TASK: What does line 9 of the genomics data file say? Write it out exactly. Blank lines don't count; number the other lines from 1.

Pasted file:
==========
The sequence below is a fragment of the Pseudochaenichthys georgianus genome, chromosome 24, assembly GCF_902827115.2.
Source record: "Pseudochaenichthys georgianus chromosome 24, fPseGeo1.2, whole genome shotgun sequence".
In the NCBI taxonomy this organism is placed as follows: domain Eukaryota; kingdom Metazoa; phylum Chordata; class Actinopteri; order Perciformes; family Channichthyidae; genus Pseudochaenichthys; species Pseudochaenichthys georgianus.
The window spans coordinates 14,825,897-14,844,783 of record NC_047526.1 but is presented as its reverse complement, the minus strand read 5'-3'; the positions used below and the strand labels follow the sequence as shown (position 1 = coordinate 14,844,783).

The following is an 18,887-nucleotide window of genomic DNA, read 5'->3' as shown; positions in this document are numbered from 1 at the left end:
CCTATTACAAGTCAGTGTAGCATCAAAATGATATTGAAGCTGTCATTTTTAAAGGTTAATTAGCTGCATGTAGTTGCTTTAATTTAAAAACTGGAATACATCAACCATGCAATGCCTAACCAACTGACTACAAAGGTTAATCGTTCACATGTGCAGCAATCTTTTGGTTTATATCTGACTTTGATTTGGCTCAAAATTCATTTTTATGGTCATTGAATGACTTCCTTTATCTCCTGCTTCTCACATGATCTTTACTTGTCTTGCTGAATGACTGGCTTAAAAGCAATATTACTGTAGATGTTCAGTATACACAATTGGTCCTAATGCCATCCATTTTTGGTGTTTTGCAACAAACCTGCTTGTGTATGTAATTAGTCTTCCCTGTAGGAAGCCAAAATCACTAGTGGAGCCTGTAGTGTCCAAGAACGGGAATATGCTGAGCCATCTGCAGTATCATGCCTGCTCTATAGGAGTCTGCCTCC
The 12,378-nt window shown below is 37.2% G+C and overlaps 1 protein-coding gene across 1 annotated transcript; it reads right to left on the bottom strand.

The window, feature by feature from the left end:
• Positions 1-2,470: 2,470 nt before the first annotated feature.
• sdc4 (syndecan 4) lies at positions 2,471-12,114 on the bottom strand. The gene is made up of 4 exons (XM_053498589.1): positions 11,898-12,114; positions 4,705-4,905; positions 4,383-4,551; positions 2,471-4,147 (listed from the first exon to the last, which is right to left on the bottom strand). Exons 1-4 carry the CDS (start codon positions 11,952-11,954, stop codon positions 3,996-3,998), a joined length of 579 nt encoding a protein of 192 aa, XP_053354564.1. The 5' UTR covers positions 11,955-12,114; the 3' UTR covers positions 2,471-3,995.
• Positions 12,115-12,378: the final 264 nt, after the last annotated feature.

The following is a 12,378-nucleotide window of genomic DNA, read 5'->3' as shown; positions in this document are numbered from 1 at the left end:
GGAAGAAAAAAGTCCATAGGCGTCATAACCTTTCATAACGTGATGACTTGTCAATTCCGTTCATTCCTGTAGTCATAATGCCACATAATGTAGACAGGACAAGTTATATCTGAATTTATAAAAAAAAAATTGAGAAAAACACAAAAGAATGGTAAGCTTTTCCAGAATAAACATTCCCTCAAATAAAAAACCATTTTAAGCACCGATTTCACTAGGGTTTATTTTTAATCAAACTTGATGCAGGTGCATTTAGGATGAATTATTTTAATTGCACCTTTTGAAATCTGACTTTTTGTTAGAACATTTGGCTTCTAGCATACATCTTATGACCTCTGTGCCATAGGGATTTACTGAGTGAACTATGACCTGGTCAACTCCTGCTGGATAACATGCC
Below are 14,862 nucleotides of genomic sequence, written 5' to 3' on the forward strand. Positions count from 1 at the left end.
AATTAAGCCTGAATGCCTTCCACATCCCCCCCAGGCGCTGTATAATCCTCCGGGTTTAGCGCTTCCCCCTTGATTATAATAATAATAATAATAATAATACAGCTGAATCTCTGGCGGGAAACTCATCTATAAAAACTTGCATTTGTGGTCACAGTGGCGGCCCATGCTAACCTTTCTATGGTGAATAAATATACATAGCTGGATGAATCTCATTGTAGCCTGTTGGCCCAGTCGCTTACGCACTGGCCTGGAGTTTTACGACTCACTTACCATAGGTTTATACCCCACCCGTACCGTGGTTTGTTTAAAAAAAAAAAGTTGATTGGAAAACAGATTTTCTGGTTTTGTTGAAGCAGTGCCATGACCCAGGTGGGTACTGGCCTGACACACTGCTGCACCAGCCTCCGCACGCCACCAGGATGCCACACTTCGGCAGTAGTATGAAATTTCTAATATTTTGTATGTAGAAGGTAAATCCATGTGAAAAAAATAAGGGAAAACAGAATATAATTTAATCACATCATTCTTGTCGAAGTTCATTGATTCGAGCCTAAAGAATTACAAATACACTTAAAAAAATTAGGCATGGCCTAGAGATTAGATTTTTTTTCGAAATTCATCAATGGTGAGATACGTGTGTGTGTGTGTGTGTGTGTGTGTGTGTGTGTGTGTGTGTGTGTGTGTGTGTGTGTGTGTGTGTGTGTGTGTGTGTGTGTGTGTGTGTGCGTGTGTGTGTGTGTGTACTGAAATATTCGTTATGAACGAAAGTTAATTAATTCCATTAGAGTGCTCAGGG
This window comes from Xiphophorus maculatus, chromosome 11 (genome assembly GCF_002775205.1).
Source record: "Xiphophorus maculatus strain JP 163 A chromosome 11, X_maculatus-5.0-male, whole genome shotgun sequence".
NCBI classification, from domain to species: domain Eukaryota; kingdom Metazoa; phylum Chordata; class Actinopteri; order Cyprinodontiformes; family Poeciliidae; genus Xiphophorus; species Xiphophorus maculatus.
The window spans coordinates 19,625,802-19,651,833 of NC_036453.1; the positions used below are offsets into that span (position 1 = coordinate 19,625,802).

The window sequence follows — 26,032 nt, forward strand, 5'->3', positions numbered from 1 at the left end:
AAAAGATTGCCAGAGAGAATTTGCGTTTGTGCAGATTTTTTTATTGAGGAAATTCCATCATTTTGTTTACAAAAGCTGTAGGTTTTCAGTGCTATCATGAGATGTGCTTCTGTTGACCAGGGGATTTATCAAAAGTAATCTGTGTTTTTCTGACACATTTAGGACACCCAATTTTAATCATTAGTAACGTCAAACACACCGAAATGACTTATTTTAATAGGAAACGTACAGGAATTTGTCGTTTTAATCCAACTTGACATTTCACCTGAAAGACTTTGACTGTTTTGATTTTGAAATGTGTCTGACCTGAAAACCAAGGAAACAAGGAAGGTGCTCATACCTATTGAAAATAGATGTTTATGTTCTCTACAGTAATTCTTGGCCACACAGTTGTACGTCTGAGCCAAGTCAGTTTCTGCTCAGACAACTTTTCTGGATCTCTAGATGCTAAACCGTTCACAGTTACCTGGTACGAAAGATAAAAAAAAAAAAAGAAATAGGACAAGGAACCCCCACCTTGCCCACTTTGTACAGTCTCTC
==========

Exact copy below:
• Positions 1-2,470: 2,470 nt before the first annotated feature.